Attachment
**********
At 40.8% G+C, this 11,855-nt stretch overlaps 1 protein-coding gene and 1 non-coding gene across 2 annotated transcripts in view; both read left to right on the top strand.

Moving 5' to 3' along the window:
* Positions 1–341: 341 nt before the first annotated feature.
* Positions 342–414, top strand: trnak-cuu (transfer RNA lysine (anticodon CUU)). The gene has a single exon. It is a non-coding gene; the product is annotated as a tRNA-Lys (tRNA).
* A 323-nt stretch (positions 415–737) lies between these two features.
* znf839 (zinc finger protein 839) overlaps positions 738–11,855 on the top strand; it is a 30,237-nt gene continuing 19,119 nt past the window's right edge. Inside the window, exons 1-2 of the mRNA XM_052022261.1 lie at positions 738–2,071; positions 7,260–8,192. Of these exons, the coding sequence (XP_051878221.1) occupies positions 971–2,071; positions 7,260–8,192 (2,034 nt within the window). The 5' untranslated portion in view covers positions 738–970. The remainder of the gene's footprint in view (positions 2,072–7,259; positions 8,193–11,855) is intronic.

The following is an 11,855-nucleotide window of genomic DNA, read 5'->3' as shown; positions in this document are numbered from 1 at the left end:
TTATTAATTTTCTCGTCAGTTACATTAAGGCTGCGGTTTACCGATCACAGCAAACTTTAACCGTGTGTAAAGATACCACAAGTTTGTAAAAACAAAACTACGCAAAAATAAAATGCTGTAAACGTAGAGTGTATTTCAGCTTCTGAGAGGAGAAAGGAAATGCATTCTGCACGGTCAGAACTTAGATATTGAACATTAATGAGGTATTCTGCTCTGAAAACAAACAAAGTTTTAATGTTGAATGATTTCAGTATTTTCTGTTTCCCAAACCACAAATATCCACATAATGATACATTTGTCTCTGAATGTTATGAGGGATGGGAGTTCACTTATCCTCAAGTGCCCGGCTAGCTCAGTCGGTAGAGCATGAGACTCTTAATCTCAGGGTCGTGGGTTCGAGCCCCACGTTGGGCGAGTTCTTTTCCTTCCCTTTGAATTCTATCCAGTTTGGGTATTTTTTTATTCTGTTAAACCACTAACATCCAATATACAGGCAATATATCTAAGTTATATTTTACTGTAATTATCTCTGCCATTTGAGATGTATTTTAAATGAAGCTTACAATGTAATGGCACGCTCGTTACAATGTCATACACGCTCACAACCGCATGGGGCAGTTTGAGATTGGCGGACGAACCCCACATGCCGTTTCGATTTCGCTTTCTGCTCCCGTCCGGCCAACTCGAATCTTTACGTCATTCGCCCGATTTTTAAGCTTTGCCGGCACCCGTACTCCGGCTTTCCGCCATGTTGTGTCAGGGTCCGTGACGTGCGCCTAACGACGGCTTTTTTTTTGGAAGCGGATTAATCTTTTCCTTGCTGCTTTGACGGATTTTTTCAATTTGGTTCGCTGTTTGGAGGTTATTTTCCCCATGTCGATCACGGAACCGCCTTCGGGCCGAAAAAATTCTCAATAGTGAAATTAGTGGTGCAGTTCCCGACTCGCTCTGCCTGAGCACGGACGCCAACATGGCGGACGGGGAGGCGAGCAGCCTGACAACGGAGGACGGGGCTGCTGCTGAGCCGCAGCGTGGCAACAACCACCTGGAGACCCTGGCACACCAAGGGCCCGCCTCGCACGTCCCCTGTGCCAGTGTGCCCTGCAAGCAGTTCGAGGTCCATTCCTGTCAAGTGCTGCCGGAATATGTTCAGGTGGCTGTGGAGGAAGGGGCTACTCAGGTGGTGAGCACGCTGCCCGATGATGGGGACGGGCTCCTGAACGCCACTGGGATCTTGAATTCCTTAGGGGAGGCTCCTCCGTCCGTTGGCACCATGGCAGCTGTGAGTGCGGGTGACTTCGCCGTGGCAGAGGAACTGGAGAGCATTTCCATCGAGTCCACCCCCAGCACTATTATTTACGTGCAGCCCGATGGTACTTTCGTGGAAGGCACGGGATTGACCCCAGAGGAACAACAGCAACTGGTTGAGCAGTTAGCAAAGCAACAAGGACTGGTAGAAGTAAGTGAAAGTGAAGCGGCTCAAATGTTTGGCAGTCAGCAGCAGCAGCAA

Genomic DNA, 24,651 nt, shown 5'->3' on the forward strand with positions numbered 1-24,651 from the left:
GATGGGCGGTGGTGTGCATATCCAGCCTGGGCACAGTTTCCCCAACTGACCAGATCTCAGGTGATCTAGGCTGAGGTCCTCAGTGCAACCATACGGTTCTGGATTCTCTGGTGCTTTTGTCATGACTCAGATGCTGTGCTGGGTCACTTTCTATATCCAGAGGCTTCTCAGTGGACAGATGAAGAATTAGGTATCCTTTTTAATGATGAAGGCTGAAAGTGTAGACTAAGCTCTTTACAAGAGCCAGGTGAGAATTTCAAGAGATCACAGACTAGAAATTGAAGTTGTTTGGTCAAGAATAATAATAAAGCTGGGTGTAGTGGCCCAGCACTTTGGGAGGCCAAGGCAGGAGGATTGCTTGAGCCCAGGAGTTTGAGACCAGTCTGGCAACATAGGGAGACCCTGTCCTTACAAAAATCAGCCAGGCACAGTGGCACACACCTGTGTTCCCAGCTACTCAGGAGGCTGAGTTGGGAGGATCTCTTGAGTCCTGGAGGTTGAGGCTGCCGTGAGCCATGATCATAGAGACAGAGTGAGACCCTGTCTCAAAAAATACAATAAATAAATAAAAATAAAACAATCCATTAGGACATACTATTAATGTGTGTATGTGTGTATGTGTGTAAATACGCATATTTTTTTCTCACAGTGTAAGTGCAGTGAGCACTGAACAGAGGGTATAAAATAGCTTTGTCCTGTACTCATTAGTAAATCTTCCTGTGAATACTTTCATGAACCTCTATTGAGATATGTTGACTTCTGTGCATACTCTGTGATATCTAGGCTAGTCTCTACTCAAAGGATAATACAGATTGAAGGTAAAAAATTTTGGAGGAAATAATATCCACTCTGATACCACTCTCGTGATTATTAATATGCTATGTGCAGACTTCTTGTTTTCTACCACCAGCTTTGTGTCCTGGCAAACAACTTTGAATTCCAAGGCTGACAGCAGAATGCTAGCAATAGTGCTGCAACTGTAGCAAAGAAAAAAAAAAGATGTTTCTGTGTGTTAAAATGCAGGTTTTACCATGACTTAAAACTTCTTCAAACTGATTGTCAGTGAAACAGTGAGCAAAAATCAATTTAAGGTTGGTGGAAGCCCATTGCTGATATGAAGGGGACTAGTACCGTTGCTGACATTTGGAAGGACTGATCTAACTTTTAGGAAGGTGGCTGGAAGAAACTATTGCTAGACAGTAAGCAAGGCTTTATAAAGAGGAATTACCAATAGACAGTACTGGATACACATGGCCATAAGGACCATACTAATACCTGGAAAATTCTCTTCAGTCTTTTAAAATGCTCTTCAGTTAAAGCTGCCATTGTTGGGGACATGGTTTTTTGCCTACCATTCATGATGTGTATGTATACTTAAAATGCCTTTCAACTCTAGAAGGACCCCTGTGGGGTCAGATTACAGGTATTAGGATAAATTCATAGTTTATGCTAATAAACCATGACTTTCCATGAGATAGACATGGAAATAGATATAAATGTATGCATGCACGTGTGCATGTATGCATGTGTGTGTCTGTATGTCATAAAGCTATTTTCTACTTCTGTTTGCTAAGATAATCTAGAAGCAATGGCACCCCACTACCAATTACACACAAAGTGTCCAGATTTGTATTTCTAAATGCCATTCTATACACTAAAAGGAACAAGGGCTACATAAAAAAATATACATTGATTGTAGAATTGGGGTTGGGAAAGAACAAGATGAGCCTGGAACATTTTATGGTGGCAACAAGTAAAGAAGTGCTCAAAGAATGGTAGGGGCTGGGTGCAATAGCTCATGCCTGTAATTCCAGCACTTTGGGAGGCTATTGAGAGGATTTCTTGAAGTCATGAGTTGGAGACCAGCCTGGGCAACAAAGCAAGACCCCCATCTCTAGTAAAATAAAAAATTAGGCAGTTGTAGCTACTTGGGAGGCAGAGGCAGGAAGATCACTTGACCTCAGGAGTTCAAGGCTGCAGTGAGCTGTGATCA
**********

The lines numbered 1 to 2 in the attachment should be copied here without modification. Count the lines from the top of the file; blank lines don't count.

At 40.8% G+C, this 11,855-nt stretch overlaps 1 protein-coding gene and 1 non-coding gene across 2 annotated transcripts in view; both read left to right on the top strand.

Moving 5' to 3' along the window: